The power strip solution

If you travel a lot (or even a little) on business, it is well worth your time reading the stories of business travel – mostly horror but with some real positive gems and lots of irony – posted by my podcasting co-host Shel Holtz on his excellent Road Weary blog.

Shel chronicles episodes of woe and weariness as he wends his way across North America in the service of his clients:

No matter how successful any given trip may be, there’s always some travel provider — an airline, a hotel, a cab company, somebody who will add a bit of misery to the experience. It’s inevitable.

So if you travel, you will identify with many things. Like “Waiting behind the late arrivers” on people who arrive late at the airport but still get their plane before you do and you still wait in line to check in. Or “High speed, low speed, no speed” on net connectivity not working in the room the hotel checked you into, and which they knew about but didn’t say anything. Or his latest: “Crusade against tabletop ironing boards.”

As I said, there are some gems, and I found one last night that has solved a problem for me that I’ve had for as long as I’ve been travelling. And that’s a long time!

This is so simple that I had a massive “Duh!” moment when I read Shel’s “Outlets” post which begins, “A power strip is one of the most indispensable items I pack in my suitcases…”

Of course! A power strip, or an extension as it’s called in the UK. Why on earth have I never thought of this before? Every time I travel to the UK or to the USA, I take a multitude of plug adapters. One for the laptop, one for the mobile phone, one for the camera battery charger, a couple of spares just in case. And if my wife is with me, there are hairdryers and other feminine accoutrements. All with European-style 2-pin plugs. And all requiring a power outlet to plug in to where those plugs won’t fit without an adapter. And there are never enough power outlets for everything.

No more! Thanks, Shel, for a simple but brilliant solution.

So no prizes for guessing what will be in my suitcase for my US trip next week.

[Edit] Hmm, there could be a little detail I’ve overlooked here. The power strip I have in mind to take on my US trip has a little label on the back that says “16A/250V~”.

Electric current here is 240 volts whereas in the US it’s 120. So will my strip fry or just not work if I plug it in to a power outlet? Or maybe the voltage note is because that strip has an on/off switch with a little light. Maybe I take one that has no switch or light, and then it’s just a conduit for the electricity.

So perhaps I just take one and see what happens…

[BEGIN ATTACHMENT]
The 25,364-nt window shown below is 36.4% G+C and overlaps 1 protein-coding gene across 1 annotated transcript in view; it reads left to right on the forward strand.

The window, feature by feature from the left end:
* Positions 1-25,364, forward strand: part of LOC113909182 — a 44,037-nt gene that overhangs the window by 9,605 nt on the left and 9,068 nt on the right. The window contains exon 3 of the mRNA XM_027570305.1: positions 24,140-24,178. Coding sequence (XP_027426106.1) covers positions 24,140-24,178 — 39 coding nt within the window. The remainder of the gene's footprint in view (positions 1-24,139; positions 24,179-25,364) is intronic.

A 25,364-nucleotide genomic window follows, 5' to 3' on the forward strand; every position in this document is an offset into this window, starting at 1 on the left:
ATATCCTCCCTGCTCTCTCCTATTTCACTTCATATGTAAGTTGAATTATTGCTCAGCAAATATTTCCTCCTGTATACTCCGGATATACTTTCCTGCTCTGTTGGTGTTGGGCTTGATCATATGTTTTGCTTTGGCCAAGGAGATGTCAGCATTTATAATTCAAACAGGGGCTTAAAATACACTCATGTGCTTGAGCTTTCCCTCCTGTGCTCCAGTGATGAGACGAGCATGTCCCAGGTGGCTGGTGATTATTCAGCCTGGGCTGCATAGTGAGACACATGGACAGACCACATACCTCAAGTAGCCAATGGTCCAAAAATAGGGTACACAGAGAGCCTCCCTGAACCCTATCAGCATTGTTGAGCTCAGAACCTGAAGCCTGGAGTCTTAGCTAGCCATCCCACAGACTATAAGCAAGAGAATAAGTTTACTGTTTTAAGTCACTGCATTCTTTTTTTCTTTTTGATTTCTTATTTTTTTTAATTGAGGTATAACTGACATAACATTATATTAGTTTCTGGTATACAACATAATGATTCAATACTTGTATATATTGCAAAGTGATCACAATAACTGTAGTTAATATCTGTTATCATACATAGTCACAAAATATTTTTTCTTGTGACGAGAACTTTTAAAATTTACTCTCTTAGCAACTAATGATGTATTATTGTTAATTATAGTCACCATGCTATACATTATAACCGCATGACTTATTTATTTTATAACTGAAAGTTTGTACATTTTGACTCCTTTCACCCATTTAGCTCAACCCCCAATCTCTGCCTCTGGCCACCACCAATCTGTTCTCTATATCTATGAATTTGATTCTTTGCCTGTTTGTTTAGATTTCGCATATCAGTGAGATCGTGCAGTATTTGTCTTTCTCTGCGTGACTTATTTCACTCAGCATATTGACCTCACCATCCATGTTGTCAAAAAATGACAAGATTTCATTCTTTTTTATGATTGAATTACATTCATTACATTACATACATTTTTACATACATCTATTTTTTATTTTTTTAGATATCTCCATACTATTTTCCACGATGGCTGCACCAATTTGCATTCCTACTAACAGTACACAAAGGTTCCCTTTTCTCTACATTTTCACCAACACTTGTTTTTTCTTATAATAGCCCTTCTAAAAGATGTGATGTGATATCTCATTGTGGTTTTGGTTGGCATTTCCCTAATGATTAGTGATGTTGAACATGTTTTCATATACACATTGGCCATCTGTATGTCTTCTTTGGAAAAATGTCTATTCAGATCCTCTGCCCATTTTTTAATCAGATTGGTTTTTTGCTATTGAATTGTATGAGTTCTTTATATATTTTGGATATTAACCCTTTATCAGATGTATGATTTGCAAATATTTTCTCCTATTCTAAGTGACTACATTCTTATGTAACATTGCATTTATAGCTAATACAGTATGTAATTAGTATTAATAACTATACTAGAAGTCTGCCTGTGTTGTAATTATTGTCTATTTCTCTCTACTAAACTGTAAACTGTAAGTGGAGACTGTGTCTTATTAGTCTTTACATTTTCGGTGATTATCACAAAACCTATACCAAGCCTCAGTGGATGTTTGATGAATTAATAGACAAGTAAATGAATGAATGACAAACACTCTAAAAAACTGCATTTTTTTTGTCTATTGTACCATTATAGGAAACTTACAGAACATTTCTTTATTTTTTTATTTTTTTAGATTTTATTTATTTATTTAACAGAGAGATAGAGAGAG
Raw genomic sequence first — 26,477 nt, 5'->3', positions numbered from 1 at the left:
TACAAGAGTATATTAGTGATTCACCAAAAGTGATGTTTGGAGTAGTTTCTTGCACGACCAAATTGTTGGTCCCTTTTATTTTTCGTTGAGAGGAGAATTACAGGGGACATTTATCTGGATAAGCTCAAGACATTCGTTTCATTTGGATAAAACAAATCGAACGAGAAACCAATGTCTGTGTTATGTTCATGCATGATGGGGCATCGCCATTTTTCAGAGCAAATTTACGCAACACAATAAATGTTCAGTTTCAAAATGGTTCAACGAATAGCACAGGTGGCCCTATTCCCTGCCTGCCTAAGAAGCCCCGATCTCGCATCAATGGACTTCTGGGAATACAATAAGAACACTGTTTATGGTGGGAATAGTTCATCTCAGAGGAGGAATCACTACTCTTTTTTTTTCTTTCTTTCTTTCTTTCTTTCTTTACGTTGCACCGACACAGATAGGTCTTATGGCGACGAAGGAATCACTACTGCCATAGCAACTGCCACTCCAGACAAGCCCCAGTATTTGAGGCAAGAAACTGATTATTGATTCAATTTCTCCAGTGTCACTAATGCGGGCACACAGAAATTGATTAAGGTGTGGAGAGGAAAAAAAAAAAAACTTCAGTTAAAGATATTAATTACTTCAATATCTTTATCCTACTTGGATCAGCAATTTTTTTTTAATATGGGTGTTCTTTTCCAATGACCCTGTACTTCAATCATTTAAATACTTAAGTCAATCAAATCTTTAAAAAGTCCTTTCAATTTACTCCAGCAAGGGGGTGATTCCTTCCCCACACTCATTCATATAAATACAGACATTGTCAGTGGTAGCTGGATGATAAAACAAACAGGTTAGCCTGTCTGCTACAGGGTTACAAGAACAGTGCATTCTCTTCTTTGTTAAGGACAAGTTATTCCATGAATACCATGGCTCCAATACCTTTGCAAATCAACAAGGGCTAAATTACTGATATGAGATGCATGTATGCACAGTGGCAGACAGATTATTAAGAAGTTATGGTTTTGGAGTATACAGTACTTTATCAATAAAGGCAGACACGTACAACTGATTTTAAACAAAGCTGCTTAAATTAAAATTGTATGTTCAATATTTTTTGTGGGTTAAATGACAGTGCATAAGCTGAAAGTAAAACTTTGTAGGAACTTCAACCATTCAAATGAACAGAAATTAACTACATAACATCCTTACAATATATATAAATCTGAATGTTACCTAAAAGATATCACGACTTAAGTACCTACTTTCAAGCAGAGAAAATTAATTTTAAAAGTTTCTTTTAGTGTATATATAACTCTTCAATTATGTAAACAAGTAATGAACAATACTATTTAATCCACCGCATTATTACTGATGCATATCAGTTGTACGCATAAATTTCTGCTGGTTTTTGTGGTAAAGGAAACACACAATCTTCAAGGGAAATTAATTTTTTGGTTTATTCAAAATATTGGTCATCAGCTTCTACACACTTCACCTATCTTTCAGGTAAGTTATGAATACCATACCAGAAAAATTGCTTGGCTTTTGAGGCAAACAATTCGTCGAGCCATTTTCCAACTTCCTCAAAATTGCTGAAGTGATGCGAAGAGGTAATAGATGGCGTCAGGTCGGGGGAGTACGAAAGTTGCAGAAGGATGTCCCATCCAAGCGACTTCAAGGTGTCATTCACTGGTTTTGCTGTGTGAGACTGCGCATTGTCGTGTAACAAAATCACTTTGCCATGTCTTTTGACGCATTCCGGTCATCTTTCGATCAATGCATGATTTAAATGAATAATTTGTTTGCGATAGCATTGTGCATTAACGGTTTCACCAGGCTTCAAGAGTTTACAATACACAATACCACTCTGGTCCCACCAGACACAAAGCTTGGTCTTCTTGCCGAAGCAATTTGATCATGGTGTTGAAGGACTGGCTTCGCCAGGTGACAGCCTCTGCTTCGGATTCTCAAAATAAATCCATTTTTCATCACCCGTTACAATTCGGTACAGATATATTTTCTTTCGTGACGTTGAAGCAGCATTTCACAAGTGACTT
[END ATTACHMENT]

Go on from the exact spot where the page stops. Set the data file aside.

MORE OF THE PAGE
Neville Hobson

Social Strategist, Communicator, Writer, and Podcaster with a curiosity for tech and how people use it. Believer in an Internet for everyone. Early adopter (and leaver) and experimenter with social media. Occasional test pilot of shiny new objects. Avid tea drinker.

  1. Lee Hopkins

    Let me know how you get on, because Saudi Arabia has the same 120v power and all my stuff is, like yours, 240v. It’s got me worried that my notebook won’t work over there…

  2. neville

    Your notebook should be fine if the power supply is multi-voltage to work on any country’s current. My ThinkPad’s supply says 100-240v which covers just about everywhere.

    Still need the adapter, though, to plug it in :)

  3. Andy

    I always used to take a long extension cord when travelling around the uk as it was always a nightmare crawling under the hotel bed to reach the one plug. If I didn’t I’d end up with the phone cord stretching across from one end of the room and the laptop pc cord stretching across to the other side.
    Now a 6-8′ extension lead works great – AND it allowed me to plug in my ps1 that I would take if going to be away from home for a week or so.

    As to bringing it to the us I guess the power strip would work in the us but you’d need a us-uk adaptor to plug it in at the wall – I’ve not found any of them in the shops over here in the us though.

    Alternatively most psu bricks take the figure8 lead and you can buy those in most hardware (diy) shops or walmart.

  4. neville

    Thanks for that tip, Andy.

    The adapter, yes, still need at least one adapter. One good thing about the duty free shops at Schiphol airport is that they sell adapters for literally every country you can think of.

    Imagine: I bring the strip with me and forget to get an adapter…

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